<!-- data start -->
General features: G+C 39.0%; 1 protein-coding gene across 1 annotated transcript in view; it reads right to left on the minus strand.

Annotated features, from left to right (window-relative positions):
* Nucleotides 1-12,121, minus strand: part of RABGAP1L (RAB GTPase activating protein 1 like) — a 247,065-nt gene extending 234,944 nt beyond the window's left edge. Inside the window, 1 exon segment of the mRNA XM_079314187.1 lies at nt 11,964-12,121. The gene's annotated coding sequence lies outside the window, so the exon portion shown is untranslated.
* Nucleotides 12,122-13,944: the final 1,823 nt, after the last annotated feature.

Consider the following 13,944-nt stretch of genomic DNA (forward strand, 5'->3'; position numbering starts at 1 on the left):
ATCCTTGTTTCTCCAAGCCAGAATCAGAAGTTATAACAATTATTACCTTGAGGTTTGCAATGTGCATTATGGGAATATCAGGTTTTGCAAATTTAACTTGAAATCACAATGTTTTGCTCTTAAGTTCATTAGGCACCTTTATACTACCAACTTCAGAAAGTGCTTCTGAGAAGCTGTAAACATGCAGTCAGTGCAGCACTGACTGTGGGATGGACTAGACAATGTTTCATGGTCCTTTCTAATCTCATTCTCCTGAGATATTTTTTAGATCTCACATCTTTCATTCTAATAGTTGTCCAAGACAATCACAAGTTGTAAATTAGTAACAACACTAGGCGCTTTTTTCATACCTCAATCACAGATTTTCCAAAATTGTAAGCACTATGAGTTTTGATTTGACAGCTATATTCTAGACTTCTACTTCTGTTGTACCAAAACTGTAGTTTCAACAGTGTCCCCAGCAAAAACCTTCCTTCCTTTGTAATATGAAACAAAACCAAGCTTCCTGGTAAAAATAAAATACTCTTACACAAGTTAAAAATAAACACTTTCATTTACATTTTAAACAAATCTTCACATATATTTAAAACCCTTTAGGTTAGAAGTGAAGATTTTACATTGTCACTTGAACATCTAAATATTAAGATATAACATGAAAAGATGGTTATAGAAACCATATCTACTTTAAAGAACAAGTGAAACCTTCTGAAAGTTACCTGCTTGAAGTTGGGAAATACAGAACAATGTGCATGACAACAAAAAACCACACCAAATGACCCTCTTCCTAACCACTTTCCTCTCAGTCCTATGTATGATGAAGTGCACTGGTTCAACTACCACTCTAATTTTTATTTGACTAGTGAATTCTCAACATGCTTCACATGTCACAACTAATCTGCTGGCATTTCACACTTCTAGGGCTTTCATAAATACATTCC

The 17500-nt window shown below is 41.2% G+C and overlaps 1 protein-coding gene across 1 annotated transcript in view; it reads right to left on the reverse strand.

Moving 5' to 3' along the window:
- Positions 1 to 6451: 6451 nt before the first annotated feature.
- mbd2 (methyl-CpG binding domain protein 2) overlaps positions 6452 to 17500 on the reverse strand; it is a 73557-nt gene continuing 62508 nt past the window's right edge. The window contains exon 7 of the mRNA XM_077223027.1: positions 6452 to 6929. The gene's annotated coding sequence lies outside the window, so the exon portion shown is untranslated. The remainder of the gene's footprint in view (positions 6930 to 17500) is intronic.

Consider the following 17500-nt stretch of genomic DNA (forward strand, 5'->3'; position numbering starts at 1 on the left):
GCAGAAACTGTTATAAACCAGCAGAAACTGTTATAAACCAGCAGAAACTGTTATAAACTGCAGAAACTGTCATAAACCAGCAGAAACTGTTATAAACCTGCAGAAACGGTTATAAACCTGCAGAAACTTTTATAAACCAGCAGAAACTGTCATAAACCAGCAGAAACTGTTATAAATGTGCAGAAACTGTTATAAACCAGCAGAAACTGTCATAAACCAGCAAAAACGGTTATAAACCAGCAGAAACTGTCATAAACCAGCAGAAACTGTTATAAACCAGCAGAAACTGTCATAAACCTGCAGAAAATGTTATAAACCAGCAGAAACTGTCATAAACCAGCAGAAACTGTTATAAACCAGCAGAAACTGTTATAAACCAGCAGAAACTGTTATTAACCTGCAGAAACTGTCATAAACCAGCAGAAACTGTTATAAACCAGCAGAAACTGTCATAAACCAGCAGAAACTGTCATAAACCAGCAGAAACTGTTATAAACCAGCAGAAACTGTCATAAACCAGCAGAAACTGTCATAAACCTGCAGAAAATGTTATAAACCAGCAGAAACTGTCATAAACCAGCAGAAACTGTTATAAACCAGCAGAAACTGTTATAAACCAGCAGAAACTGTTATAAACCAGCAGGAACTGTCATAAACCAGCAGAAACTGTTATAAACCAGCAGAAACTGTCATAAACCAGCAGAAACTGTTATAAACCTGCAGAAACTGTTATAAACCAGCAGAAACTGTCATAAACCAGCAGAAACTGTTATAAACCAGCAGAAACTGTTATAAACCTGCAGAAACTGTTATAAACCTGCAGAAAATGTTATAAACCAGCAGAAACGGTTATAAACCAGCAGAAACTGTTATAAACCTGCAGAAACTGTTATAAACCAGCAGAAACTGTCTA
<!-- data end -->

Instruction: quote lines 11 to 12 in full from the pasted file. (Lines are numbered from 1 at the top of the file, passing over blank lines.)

Consider the following 17500-nt stretch of genomic DNA (forward strand, 5'->3'; position numbering starts at 1 on the left):
GCAGAAACTGTTATAAACCAGCAGAAACTGTTATAAACCAGCAGAAACTGTTATAAACTGCAGAAACTGTCATAAACCAGCAGAAACTGTTATAAACCTGCAGAAACGGTTATAAACCTGCAGAAACTTTTATAAACCAGCAGAAACTGTCATAAACCAGCAGAAACTGTTATAAATGTGCAGAAACTGTTATAAACCAGCAGAAACTGTCATAAACCAGCAAAAACGGTTATAAACCAGCAGAAACTGTCATAAACCAGCAGAAACTGTTATAAACCAGCAGAAACTGTCATAAACCTGCAGAAAATGTTATAAACCAGCAGAAACTGTCATAAACCAGCAGAAACTGTTATAAACCAGCAGAAACTGTTATAAACCAGCAGAAACTGTTATTAACCTGCAGAAACTGTCATAAACCAGCAGAAACTGTTATAAACCAGCAGAAACTGTCATAAACCAGCAGAAACTGTCATAAACCAGCAGAAACTGTTATAAACCAGCAGAAACTGTCATAAACCAGCAGAAACTGTCATAAACCTGCAGAAAATGTTATAAACCAGCAGAAACTGTCATAAACCAGCAGAAACTGTTATAAACCAGCAGAAACTGTTATAAACCAGCAGAAACTGTTATAAACCAGCAGGAACTGTCATAAACCAGCAGAAACTGTTATAAACCAGCAGAAACTGTCATAAACCAGCAGAAACTGTTATAAACCTGCAGAAACTGTTATAAACCAGCAGAAACTGTCATAAACCAGCAGAAACTGTTATAAACCAGCAGAAACTGTTATAAACCTGCAGAAACTGTTATAAACCTGCAGAAAATGTTATAAACCAGCAGAAACGGTTATAAACCAGCAGAAACTGTTATAAACCTGCAGAAACTGTTATAAACCAGCAGAAACTGTCTA